Fortnite’s Controversial New Movement is Here to Stay, but Epic is Listening

Feeling slower in Chapter 5? It's not just you.

by Diego Perez
Fortnite Chapter 5 Season 1 Battle Pass Skins Featuring Solid Snake and Peter Griffin
Image: Epic Games

Chapter 5 of Fortnite is now live, bringing countless collaborations and features to everyone’s favorite free-to-play battle royale game. While Epic Games has cranked up the speed of crossovers, some players feel that the game has slowed down in more important areas.

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Fortnite’s movement and animation system has been completely reworked with the release of Chapter 5 Season 1, and many diehard fans are upset. Epic Games has added features called motion matching and procedural layering to Fortnite’s animations, resulting in more fluid transitions between walking, running, shooting, and everything that a Fortnite player does during a match. On current-gen consoles and PCs, physics-based animation has also been implemented for gliders. Ultimately, the new animations look much more realistic.

With their sights set on Peter Griffin and Solid Snake, Fortnite fans couldn’t wait to check out Chapter 5’s new map and features. After dropping off the battle bus, however, it was immediately clear that something was off. Players took to Reddit and social media to share their thoughts on the new movement changes, constructing elaborate side-by-side tests to show just how different everything was.

Everything is much slower now. While the sprint feature remained mostly unchanged, walking, crouching, and strafing are all significantly slower as of Chapter 5 Season 1. The feeling of slowness is exacerbated by the new, more realistic animations, too, so all the build-crazy 14-year-olds hopped up on energy drinks are feeling the nerf. The change has even led to Epic developers getting harassed by players on social media, which is sadly not a first for the online gaming community.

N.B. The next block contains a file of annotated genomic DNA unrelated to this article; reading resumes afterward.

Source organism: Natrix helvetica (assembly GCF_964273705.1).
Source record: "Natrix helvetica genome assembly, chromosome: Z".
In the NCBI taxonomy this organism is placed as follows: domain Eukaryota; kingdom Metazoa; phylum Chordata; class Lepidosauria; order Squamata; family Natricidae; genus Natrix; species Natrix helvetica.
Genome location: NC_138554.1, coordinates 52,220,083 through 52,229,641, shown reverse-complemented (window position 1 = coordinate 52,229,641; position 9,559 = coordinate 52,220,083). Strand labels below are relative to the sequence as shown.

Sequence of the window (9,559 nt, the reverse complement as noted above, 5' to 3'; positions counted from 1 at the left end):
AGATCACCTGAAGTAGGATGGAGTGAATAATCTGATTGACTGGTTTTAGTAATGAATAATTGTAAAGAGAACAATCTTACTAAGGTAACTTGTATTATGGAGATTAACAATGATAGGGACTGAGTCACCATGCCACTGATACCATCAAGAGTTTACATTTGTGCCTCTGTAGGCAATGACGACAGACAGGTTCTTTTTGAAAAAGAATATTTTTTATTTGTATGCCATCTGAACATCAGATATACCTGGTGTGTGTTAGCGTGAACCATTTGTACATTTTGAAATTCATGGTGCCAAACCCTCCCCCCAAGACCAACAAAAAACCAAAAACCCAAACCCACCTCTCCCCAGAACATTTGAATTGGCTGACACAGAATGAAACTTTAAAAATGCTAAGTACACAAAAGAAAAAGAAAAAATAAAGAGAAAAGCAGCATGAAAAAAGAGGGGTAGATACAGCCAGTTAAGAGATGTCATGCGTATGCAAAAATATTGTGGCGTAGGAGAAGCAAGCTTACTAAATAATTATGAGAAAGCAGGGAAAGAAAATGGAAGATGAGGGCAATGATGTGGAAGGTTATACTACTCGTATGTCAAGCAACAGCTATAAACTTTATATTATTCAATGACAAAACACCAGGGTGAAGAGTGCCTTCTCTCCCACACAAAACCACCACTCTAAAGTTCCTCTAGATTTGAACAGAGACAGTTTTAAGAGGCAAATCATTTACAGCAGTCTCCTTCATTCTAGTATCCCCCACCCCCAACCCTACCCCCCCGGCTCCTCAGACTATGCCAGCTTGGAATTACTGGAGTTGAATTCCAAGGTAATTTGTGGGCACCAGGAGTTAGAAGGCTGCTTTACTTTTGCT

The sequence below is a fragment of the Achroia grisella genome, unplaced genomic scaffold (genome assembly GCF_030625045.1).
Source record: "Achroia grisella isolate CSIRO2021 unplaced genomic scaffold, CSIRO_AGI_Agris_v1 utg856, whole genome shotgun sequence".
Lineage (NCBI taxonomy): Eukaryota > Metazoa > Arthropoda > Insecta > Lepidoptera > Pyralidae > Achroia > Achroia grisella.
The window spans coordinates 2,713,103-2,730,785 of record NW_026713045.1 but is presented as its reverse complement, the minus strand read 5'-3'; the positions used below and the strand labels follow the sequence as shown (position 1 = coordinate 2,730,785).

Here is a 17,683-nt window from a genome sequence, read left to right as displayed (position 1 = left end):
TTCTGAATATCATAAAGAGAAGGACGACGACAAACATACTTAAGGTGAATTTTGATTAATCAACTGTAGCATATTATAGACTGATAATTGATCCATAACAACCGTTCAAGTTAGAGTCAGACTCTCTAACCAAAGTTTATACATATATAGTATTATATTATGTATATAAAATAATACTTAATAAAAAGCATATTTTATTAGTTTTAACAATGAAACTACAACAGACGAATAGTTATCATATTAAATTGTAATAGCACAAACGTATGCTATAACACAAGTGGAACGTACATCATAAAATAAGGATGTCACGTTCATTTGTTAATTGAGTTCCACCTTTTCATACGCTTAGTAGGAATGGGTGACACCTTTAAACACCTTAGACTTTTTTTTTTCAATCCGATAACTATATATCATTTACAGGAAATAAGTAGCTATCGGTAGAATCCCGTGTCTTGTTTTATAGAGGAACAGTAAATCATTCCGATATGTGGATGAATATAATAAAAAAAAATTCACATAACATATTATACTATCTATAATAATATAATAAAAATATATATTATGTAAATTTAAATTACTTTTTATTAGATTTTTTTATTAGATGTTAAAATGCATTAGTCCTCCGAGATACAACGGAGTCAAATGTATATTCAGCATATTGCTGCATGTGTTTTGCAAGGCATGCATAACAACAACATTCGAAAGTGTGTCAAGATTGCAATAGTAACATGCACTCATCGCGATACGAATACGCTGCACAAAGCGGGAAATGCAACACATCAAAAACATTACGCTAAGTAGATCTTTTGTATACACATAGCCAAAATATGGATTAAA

The uproar led to an official response from Epic Games stating that the changes are here to stay and they may take some time to get used to. The developer confirmed that running and sprinting are now slightly slower but stamina recovers more quickly, and sideways and backward movement is actually faster now. On top of that, crouching is slower but stealthier.

According to Epic, the changes were intended to encourage more strategic decision-making in each moment in addition to improving Fortnite’s visual fidelity. The changes to crouching are the best example of this, letting players sneak up on enemies more easily at the cost of slower movement speed. Despite its intentions, Epic reassured players that it is still listening to feedback but hopes that the community will take some time to adjust to the new changes.

If you’re one of the players who’s feeling the harshness of the movement changes, then Epic recommends checking your settings, particularly if you play with a keyboard and mouse. Some of your keybinds and control settings may not match well with the new changes, especially since Fortnite players now have to fight years of muscle memory to try and learn the new movement style.

Fortnite Chapter 5 Season 1 thrusts players into a conflict between the Underground and the Society, with multiple members of the latter roaming the island as boss enemies. In addition to the map changes, Chapter 5 also brings several new collaborations that are bigger than anything the game has ever seen before. There are over 1000 Lego skin variants available in-game now, and you can even get a free Lego skin by linking your Epic and Lego accounts.

- This article was updated on December 4th, 2023

About The Author

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Currently serving as an Associate Editor at Attack of the Fanboy, Diego Perez has been writing about video games since 2018, specializing in live service games like Destiny and Final Fantasy XIV. His work is featured at publications like Game Rant and The Outerhaven, but Attack of the Fanboy is home to his best work. When he's not editing or writing guides, he's yelling about Ape Escape or grinding Lost Sectors in Destiny. Plus, he has a Bachelor of Science in Telecommunication Media Studies for Texas A&M University.